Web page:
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The Marshfield Times

The Student News Site of Marshfield High School

The Marshfield Times

The Student News Site of Marshfield High School

The Marshfield Times

Animation: The downfall of Disney or the rise of creativity

Animation has been around for over one hundred years, officially originating in 1908. One of the earliest animated films being Disney’s iconic “Snow White and the Seven Dwarfs.” Since then, animated films have evolved to reach new heights and push the boundaries of what many thought to be the status quo. 

Once upon a time, Disney and Pixar were the powerhouses of these animation revelations. During a time known widely as the Disney Renaissance, Disney Studios released many cult classics such as “The Little Mermaid,” “Beauty and the Beast,” “Tarzan,” and “Lion King”—just to name a few. This lasted from about 1989 to 1999. After releasing many beloved classics, they started to slow down and released more box office flops on average: “Peter Pan 2,” “Jungle Book 2,” and “Home on the Range,” for example.

Luckily, the mid 90s and early 2000s was the year Pixar started making artistic breakthroughs in film. The first ever computer animated movie being none other than “Toy Story.” When watching the movie through a modern lens, it’s easy for the general public to review the graphics negatively. The movements are sometimes jerky, the textures are bland and it pales in comparison to the newest “Toy Story 4.” This, however, was a first of its kind of film, and after its release other studios began to follow suit, such as DreamWorks releasing “Shrek” or Blue Sky with “Ice Age” and “Robots.” Pixar then proceeded to release more hit computer animated films: “Bug’s Life,” “Toy Story 2,” “Monsters Inc,” “Finding Nemo,” “The Incredibles,” and “Wall-E.”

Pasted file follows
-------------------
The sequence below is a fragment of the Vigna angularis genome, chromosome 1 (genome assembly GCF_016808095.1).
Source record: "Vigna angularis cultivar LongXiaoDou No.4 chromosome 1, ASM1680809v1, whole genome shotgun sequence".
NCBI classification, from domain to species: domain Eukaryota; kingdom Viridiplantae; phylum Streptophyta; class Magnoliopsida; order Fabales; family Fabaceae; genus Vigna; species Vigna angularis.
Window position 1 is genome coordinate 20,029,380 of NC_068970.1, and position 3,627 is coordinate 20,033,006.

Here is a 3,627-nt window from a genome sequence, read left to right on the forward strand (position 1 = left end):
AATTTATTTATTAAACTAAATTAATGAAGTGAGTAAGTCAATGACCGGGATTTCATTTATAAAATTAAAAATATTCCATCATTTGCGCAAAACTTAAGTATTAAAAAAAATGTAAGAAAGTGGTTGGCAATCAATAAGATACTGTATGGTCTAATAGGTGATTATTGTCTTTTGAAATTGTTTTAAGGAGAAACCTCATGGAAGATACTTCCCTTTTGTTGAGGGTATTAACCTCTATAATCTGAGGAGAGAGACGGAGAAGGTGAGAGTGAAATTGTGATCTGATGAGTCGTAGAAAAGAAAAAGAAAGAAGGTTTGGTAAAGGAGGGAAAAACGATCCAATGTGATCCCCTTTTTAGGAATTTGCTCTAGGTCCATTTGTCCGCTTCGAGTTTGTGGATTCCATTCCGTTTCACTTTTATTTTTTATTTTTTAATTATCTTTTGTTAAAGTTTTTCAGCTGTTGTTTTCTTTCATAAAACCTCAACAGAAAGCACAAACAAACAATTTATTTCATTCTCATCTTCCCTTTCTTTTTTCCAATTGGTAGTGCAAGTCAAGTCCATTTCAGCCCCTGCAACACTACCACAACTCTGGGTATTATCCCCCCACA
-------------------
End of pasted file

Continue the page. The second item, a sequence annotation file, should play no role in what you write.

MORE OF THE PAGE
At some point in recent years, Disney has hit a decline. In that time, Disney has faced heavy criticism from their audience, even getting backlash from life long dedicated fans. As of late, Disney has been pumping out movies and series back to back. This creates a few distinct problems, such as the individual movie production’s budgets are cut, sacrificing quality and effort. Many are unable to keep up or even keep track of the overarching stories that seem to contradict themselves, the biggest offender being the Marvel Cinematic Universe. 

“I used to really enjoy hero movies, and I still do but it’s become overwhelming,” said Azura Beckett, an artist and student at Marshfield High School. “They’re trying to connect everything together but it just ends up contradicting itself. There’s definitely a right way to make an overarching storyline but I don’t think they [Disney and Marvel] are pulling it off.”

Disney is in an era of nostalgia-bait. Think of all the sequels and live actions they’ve released in 2023 alone. With “Pinocchio” widely accepted as the worst. 

Even the original movies released, “Strange World” and “Wish,” were box office flops. While “Strange World” slipped under the radar, but “Wish” was held under heavy scrutiny. Many took issue with the villain — his motives and his music especially. The animation style seemed unfinished to many, it suffered from same-face syndrome, it wasn’t true 2D animation, how Asha fell under the “A-dork-able” personality trope and had little to no character arc, the music was sub par, and much more.

A secondary surge of backlash rolled in when audiences discovered the concept art and original storyline for Disney’s 100 year movie. A lot of fans voiced hope for a homage to beloved classics, a truly evil villain like Ursula or Claude Frodo, and a love story for the main character — the last being Anna and Krisoff from “Frozen,” released in 2013.